Whether the hospital is private or public makes no difference for workers’ struggles

The hospital is an essential link in the cycle of reproduction of labour power. Its main “social rationale” is to repair and return to work the labour power worn out by its exploitation in the process of production. In all the advanced capitalist countries which have a health system run by the state, it is the undisputed actor and the great organiser of this reproductive function which is indispensable to capital. The state is at the same time the juridical owner of the public hospitals, the order giver to the hospitals, the hegemonic customer who fixes, in advance, the prices in the health market, which partly finances infrastructure and other constant capital, which pays the wages of the public health sector and which is the guarantor of the “social contract” around health with and through its intermediate bodies (unions, mutual insurance companies). The ideology of “public service”, always at the service of capital, only has the aim of making the state coincide with the general interest. Whether it is the state or private capitals (the two often strongly interlinked) should not concern workers. What must concern them are wages and conditions of work. And to defend them, the first step is to fight collectively against the divisions between workers created by the organisation of work.

Concessions made by the state hospital management following Covid-19 will be temporary in the absence of struggle
In spring the Belgian government promised a billion euros to hospital management to deal with the reduction in hospital capacity and the growth in purchases of drugs and protective equipment. This billion is an advance which has to be repaid in the form of adjustments made to subsidies in 2022-2023. This reinforces a deeper tendency: healthcare units must become more efficient.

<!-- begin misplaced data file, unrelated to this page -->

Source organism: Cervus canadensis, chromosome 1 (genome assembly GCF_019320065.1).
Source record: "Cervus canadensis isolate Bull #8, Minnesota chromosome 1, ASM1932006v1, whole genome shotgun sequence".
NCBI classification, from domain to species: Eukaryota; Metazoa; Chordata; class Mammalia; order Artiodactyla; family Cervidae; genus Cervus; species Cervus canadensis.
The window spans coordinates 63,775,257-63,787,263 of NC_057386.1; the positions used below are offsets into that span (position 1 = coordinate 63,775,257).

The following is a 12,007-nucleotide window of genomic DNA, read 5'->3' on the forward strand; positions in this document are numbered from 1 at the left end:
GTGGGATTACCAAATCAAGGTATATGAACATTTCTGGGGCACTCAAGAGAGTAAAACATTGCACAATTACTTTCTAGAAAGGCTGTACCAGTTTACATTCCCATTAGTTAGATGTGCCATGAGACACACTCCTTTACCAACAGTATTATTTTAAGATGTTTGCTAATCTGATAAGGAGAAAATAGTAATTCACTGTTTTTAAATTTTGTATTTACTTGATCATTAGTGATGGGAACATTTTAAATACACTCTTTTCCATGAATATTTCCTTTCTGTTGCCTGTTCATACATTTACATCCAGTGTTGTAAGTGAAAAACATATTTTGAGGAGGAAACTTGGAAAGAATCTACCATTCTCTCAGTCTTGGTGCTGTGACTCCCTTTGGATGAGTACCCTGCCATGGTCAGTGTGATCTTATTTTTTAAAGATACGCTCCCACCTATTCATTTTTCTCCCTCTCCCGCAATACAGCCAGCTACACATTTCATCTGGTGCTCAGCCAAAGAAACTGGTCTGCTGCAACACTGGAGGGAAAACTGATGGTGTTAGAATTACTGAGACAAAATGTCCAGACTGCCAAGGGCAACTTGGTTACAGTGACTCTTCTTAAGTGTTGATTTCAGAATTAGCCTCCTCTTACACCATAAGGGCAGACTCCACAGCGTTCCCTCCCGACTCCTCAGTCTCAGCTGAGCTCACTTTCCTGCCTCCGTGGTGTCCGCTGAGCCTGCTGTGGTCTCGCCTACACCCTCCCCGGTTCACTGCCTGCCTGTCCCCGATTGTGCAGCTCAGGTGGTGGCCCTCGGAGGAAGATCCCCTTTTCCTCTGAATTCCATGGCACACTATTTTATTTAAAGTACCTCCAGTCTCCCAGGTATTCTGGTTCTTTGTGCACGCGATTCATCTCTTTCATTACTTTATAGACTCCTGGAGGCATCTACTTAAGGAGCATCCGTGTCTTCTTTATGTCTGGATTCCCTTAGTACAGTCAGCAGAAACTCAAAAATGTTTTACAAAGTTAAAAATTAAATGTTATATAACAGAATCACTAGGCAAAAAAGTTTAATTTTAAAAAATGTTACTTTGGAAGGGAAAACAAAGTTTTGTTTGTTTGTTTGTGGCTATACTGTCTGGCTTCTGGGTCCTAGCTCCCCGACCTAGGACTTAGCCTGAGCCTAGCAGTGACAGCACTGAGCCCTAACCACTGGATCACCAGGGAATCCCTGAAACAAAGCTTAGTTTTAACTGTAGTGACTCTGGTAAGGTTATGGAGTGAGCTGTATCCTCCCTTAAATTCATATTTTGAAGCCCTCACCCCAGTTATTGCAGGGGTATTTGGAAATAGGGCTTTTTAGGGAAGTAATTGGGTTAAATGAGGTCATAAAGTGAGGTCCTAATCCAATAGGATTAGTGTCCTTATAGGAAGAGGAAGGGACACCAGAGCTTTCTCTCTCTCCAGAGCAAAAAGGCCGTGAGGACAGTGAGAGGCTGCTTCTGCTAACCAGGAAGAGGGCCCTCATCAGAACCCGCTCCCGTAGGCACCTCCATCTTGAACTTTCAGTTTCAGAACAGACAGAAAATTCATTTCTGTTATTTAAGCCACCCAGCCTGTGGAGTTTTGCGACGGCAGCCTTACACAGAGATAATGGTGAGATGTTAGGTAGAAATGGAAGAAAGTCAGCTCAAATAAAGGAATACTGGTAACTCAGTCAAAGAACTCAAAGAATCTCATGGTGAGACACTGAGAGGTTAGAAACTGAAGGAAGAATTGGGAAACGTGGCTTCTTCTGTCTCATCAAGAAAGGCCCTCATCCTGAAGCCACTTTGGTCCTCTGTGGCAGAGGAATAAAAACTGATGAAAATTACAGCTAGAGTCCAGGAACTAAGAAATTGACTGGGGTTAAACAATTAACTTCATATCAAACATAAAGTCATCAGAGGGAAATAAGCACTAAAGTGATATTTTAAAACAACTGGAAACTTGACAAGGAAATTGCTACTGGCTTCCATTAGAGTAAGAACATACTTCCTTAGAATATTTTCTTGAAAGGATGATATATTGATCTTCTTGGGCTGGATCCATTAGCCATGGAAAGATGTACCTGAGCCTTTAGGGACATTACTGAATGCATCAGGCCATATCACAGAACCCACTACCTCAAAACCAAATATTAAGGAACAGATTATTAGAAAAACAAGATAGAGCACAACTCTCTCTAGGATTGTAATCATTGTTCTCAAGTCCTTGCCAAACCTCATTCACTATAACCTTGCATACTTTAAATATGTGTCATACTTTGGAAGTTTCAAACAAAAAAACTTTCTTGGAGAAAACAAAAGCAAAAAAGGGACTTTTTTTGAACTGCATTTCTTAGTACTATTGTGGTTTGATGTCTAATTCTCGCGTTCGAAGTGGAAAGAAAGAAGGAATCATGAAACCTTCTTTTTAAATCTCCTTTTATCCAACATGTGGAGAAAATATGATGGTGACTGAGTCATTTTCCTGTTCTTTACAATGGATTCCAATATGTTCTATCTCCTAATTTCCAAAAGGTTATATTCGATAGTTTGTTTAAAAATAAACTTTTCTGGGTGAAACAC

In mid-June, 400 million euros were allotted to the “White Coats Fund” with the aim of recruiting additional staff (around 4,000 in full-time equivalents). At the beginning of July, an additional 600 million euros were put on the table by the federal state, for the 2021-2022 period, in the framework of a future social agreement of refinancing wages (application of the scale negotiated in 2018) and improvement of working conditions (hours, weeks of holiday). This involves 110,000 full-time equivalents and corresponds to an increase of 5% in the total mass of wages in this sector (general hospitals, psychiatric hospitals, care at home). This plan has the agreement of the unions and must still be accepted by parliament. While not negligible, these adjustments earned the hard way from the Covid-19 crisis will be in the end reabsorbed by higher productivity and can only be preserved at the expense of maintaining a maximum uninterrupted pressure on the wages and working conditions of health workers.